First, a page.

This provision has been in the Oregon Constitution from the time that our Constitution was first adopted and was deemed necessary at that time for the reason that members of the two Houses of the Legislature did not have available to them copies of the printed bill before its passage, so that they could acquaint themselves with the contents of the legislation on which they were asked to vote. Now, however, due to the fact that all bills are printed and presented to the members by the time that such bills come up for second reading, such rule concerning the reading of bills is no longer necessary as the members have the entire contents of the bill before them and have ample time in which to make an analysis of its contents.

The custom has been for many years in both Houses of our Legislature to have each bill read only by its title, and the only time this is deviated from is when some one member or a small minority group desire to hold up the entire proceedings of the body in order to force their will upon the majority on some piece of legislation. A single member may accomplish this by insisting that all bills be read in full. This proceeding of forcing bills to be read in full by some disgruntled member has caused a number of sessions of the Legislature to be continued longer than such sessions would otherwise have run, costing thousands of dollars to the tax payers and great inconvenience and disorder in our legislative branch of government. This provision of our Constitution is outmoded and should be repealed.

State Senator, Coos Bay, Oregon.
State Representative, Baker, Oregon.
State Representative, Portland, Oregon.

Source: Oregon Voter Pamphlets are available to read at the Oregon State Library’s Digital Collection.

Miscellaneous Legal Research Notes:

I did not find any published legal opinions on whether or not the chambers have to read the bills only when legislators are present (or if the bills can be read 24/7), which doesn’t mean a legislator hasn’t asked Legislative Counsel for an opinion on the matter. There are, however, several initiative petitions being developed for the 2022 election that would modify the current Article IV, Section 19, bill reading requirement. You can research these at the Oregon Secretary of State’s 2022 IRR Database, which you can link to from their Initiatives, Referendums and Referrals website. (Note: the 2022 IRR database website seems to be insecure, so don’t hang out there long until they update their SSL certificate. Yikes.)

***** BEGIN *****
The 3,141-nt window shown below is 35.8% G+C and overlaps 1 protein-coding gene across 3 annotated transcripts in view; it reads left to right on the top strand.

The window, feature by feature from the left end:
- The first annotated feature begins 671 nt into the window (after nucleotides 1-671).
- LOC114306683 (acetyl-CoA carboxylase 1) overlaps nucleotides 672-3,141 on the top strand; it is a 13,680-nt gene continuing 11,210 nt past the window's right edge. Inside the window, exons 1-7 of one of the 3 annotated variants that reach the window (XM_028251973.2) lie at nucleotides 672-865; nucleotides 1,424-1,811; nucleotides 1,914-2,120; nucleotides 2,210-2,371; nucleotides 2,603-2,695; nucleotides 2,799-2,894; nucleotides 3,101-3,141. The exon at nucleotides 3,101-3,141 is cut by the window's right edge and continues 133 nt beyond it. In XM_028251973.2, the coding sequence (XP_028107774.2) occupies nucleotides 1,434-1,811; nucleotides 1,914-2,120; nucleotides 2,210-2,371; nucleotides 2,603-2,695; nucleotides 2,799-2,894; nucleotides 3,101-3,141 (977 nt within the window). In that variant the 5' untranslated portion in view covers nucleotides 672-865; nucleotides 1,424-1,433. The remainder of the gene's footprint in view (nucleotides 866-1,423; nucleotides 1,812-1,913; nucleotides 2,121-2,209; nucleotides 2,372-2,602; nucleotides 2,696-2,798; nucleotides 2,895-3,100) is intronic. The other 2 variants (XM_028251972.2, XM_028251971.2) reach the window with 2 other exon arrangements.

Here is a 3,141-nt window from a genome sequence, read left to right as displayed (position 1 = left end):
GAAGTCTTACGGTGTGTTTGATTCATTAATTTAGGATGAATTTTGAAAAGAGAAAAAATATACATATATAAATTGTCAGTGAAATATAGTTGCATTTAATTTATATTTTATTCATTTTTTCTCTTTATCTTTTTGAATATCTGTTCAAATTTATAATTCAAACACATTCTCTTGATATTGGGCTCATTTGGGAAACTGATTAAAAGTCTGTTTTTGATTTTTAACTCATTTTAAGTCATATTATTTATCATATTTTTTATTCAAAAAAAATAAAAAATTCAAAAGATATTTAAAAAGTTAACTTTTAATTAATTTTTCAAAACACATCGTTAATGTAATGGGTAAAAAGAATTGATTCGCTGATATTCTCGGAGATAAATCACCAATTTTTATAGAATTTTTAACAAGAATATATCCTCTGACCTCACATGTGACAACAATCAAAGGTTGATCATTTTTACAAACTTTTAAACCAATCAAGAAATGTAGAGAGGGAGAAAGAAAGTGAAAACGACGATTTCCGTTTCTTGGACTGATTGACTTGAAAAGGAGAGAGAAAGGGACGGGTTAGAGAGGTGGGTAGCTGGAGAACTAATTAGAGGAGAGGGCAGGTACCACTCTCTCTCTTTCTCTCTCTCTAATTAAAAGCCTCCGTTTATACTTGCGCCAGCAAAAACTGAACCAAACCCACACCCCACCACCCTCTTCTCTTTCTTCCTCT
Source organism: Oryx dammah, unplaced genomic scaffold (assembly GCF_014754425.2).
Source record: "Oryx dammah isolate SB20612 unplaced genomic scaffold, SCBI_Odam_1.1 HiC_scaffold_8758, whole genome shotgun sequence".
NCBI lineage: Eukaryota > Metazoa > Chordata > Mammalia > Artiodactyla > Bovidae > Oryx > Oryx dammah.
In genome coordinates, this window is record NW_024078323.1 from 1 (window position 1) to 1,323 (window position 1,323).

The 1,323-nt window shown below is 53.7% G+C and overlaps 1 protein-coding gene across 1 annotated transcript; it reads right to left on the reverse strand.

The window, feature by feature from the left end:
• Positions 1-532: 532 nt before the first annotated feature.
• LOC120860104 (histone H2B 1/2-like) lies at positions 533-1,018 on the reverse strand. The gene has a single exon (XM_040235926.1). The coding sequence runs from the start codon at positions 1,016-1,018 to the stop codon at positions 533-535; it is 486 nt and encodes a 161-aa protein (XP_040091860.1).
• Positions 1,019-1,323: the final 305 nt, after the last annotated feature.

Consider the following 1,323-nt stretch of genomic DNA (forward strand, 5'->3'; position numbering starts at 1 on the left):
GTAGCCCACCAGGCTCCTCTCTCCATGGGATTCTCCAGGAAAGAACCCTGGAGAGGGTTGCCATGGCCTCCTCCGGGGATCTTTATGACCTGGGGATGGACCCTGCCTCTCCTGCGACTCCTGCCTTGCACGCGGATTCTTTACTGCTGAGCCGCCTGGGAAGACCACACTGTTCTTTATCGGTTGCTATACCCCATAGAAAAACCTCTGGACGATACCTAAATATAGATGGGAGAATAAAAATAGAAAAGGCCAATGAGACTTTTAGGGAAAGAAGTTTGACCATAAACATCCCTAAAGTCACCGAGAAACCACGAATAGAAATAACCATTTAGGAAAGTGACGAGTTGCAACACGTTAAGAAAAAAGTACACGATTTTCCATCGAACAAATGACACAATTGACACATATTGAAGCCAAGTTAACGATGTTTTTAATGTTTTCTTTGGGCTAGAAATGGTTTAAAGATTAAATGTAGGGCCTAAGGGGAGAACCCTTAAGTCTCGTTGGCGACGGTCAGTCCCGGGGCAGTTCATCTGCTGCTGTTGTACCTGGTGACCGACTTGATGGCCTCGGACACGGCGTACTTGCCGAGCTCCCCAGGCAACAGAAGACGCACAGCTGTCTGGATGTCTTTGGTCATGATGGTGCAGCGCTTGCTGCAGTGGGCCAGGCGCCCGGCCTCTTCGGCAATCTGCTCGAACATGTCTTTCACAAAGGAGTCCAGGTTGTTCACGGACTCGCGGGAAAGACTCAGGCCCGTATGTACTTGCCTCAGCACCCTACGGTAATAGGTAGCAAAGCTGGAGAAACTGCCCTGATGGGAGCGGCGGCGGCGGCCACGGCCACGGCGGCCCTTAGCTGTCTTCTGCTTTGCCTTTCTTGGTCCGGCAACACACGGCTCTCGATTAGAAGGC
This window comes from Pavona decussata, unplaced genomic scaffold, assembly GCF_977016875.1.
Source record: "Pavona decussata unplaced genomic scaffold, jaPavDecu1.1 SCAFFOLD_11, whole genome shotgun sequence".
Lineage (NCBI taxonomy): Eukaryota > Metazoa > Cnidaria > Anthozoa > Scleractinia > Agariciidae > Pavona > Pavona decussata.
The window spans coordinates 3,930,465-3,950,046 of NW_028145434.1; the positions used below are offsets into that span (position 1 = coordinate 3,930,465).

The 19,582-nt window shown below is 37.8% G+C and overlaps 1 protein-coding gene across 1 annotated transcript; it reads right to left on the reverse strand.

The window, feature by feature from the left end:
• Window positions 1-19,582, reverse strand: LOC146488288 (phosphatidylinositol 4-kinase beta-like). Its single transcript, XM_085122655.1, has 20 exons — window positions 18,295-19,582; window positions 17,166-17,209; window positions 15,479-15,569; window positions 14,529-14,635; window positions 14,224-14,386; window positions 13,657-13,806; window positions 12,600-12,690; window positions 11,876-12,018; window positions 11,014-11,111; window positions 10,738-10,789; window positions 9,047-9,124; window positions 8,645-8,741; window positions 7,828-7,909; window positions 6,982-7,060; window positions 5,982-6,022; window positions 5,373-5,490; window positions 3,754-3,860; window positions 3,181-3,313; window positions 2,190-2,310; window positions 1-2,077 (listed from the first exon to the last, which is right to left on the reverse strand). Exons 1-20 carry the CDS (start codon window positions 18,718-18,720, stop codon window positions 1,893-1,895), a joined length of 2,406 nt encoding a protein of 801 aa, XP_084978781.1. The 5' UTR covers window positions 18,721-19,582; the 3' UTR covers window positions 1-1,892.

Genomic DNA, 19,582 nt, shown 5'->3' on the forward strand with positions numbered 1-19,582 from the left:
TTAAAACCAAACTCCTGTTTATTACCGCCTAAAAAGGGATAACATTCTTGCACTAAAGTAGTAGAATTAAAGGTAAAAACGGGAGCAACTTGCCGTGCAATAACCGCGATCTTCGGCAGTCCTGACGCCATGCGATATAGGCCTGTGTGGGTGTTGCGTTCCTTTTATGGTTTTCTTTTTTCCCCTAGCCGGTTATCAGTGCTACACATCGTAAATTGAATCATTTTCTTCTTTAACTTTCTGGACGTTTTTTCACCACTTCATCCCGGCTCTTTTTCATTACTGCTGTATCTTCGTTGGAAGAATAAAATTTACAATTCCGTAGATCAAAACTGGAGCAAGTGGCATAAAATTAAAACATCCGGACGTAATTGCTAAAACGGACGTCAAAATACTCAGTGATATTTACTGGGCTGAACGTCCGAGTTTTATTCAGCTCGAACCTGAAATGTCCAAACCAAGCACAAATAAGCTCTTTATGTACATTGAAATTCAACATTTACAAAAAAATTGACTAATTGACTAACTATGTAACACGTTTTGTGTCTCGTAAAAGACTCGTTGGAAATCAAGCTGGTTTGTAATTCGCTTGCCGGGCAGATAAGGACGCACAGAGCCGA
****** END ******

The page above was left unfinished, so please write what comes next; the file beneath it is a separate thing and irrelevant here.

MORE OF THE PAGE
You can find additional information about Oregon legislative procedures in the Senate and House rules (from their respective secretary and chief clerk offices).

The Ballot Measure Archive Project resides at the Portland State University Library.

If you want to research the Oregon Constitution or the Oregon Legislature’s history, you will need to visit an Oregon law library or the State Archives. Not all Oregon government research materials are online, although some of them are.

For example, the notes to the Oregon Constitution exhibit at the Oregon Archives has several references that can be found online, via databases available at your public libraries, county law libraries, and the State Law Library.

Neither the Legislature nor the State Archives has digitized copies of pre-2007 Oregon Laws (official versions are in print only). They are available through HeinOnline and your public librarians who either have HeinOnline or who can ask on their librarian networks for copies of these and other Oregon state government documents.

Extra credit:“State Constitutional Limits on Legislative Procedure: Legislative Compliance and Judicial Enforcement,” by Robert F. Williams in Publius: The Journal of Federalism, Volume 17, Issue 1, Winter 1987, Pages 91–114. (Available via JSTOR, which your public libraries may have access to or can borrow for you. Most academic libraries provide remote access to their JSTOR databases.)

Hat tip to the Oregon State Library for their help locating copies of documents that were not online and the Multnomah County Library for their remote access databases.